Clubhouse Europe, in concert with Fountain House New York, Fountain House Stockholm, and Ersta Skondal Hogskola announces the Second International Symposium on clubhouse research scheduled for August 8 and 9, 2013 in Stockholm Sweden. The Symposium continues the work of the initial gathering in June 2010 sponsored at Fountain House New York that resulted in the publication of an international journal on the practice of mutual aid in clubhouse communities (International Journal of Self Help and Self Care, Volume 7, Number 1 / 2013). The August Symposium will provide an opportunity for those involved in clubhouse-related research to meet and share the results of their inquirieswith clubhouse practitioners.
Presentations by international researchers on the course of their field studies will include the following:
Thomas Craig, MD (UK), TBA
Bjorn-Anders Larsson (Sweden), TBA
Magnus Karlsson, PhD (Sweden), "Developing the Clubhouse Model - Some Findings from the Past"
Rosario Larata, PhD (Japan/Italy), "An Examination of the Structures of Governance within Clubhouses in Japan, UK, and Italy."
Outi Hietala, PhD (Finland), "Fluid Orientations and Multiple Meanings - Three Complimentary Modes of Membership at Clubhouse"
Esko Hanninen, Chair of EPCD Research Committee, "Choice for Recovery"
Kimiko Tanaka, PhD (USA), "Clubhouse Culture and Psychiatric Recovery"
Yoshiko Boregren Matsui, PhD (Sweden), TBA
Frank Wang, PhD (Taiwan), TBA
The Symposium intends to publish a compendium of presentations and a selected bibliography of related research.
The Symposium will be hosted by Ersta Skondal Hogskola with accomodations on their campus located outside Stockholm, Sweden. Participants (excluding presenters) will be charged a nominal fee to cover costs for meals and operational support. Accomodations are limited and participants are encouraged to register their interest in attending with Bjorn Asplund.
What has largely been missing, though, is an intervention to help these young people get back on track - that is, a means of successful social rehabilitation. Often, they are forced to interrupt their education, they lose their social networks, and they’re faced with the fear of being diagnosed with a mental illness and living with the stigma it carries. It’s easy for these young people to become discouraged, hopeless, and isolated. Fountain House has been at the forefront of innovative community mental health initiatives for 65 years, so it was only natural that we would try to address this pressing need.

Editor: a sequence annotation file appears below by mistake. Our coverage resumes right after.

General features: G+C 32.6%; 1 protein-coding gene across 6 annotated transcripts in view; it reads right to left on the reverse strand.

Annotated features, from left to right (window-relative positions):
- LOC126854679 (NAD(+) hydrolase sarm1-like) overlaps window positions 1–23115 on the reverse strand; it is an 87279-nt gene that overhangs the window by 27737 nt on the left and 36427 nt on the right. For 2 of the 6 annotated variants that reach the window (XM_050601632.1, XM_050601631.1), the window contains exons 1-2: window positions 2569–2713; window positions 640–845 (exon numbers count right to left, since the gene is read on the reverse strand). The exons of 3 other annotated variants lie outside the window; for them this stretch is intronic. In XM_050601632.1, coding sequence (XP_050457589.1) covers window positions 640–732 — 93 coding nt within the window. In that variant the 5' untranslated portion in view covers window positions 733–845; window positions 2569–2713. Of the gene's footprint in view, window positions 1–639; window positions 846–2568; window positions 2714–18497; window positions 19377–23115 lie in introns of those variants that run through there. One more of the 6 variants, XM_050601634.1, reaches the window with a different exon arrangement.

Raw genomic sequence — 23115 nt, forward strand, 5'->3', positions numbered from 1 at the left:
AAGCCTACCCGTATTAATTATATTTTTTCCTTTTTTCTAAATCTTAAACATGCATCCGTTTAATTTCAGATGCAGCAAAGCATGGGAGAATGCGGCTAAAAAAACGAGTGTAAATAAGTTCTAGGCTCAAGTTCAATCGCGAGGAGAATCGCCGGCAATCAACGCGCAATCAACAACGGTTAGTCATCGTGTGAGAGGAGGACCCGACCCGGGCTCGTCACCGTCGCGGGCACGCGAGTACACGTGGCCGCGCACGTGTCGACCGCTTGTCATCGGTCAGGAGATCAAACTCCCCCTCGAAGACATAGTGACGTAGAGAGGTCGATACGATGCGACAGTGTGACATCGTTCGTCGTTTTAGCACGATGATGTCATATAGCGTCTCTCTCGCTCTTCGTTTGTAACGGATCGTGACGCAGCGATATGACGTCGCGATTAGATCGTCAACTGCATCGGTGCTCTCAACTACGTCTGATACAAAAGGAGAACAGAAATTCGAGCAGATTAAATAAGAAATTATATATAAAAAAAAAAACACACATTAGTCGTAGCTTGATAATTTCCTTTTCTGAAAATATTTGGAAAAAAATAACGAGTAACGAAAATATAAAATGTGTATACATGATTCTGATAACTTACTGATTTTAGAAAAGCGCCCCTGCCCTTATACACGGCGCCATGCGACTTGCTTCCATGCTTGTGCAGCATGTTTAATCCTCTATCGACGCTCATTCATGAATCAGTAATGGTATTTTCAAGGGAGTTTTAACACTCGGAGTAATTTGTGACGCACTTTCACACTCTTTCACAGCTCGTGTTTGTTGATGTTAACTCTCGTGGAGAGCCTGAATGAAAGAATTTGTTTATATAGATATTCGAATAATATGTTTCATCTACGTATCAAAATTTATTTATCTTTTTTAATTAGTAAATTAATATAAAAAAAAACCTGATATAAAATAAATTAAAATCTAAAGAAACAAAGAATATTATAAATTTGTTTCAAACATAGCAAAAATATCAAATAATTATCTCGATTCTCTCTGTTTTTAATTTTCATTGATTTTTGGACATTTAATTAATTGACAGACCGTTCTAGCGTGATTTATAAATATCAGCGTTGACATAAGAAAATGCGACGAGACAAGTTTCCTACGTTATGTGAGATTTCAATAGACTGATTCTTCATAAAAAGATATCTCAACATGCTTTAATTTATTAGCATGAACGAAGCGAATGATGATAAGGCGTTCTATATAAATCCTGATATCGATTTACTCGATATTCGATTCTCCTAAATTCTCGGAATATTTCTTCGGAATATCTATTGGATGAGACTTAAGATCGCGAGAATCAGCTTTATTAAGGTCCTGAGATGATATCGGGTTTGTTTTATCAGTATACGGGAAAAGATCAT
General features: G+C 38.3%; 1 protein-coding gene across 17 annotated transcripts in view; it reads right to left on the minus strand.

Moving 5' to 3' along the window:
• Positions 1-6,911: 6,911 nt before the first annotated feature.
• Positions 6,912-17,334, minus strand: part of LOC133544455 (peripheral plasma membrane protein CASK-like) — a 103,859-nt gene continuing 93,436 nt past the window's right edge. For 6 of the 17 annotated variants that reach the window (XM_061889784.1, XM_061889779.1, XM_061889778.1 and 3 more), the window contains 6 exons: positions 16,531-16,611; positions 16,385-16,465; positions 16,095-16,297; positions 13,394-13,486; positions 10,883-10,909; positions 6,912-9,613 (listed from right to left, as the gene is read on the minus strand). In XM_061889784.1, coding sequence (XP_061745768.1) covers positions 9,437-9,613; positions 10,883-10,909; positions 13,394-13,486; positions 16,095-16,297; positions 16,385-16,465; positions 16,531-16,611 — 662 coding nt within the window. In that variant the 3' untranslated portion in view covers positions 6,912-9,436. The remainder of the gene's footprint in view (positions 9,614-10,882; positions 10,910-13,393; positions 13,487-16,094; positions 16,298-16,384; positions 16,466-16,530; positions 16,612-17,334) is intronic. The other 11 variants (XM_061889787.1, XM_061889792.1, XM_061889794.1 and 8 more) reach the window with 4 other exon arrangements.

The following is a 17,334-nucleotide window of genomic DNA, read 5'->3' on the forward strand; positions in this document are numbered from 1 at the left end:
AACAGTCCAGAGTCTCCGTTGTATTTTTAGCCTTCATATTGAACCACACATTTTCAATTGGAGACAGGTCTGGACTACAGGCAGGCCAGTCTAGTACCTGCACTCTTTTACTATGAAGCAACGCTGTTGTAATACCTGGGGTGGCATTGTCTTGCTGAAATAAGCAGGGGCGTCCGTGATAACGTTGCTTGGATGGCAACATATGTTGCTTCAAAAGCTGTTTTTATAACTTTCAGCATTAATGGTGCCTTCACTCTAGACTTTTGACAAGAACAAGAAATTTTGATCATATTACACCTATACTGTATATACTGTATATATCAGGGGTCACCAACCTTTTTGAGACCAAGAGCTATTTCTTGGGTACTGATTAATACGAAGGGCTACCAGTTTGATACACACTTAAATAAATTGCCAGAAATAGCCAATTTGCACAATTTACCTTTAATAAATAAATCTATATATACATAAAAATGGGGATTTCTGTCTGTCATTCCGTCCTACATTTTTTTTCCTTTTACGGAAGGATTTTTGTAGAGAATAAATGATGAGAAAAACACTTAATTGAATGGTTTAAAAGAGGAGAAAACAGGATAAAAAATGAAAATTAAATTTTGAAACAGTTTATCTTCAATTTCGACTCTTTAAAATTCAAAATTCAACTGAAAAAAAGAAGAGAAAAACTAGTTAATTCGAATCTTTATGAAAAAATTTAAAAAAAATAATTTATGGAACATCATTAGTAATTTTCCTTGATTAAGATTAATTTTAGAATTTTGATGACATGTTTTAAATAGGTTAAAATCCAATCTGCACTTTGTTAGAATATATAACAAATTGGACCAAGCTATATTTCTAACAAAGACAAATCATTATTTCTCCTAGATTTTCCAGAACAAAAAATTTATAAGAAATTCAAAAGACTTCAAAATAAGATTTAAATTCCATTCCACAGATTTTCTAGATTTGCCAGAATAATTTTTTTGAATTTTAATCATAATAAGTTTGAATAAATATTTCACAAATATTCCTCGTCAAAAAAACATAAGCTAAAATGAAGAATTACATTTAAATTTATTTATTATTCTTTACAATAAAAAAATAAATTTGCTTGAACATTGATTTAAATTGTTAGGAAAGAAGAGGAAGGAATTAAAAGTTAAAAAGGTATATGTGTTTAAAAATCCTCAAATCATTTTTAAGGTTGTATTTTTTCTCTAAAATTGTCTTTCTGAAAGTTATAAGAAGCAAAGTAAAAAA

Young adults experiencing mental illness for the first time have many obstacles to overcome in seeking support from traditional mental health programs. First, they often lack needed benefits to afford effective mental health care. Second, young people frequently receive incorrect and/or multiple diagnoses, so they may not even be eligible to participate in programs designed to help people with mental illness. Adolescence is a transitional period, and it can be difficult to tease out an emerging illness from other behavioral or adjustment problems. Lastly, they are often isolated and ashamed of their illness, so reaching out for help becomes very difficult.
The new UNITY Project (Understanding, Networking and Integrating Transitional Youth) was created to reach out to these young adults and help them connect to resources and support to continue on to achieve their goals. We made it a point to lower the threshold to admittance so young adults could easily and quickly start to receive much-needed support. We don’t use a complex and lengthy intake process; the on-line application is so simple that young adults can fill it out themselves in 30 seconds. Rolling admission allows applicants to start the program within a few days of filling out the application, thus getting them connected before they change their mind or get discouraged. Fountain House funds the project entirely, so participants don’t need to have any health insurance to join the free program.
We also know that lengthy programs don’t work for young adults, who are eager to move on with their lives as soon as possible; thus the UNITY Project is only eight weeks long. A lot can be accomplished in this short but intense timeframe. The goal is to connect every participant to a support system that can be accessed throughout recovery. For some, this might be membership to a program like Fountain House; for others it might be getting back to school and enrolling with the mental health services provided on campus; while other people might be best served by finding a suitable mental health residential program. The goals are generated by the participants with an eye on realistic, short-term interventions that can have lasting results.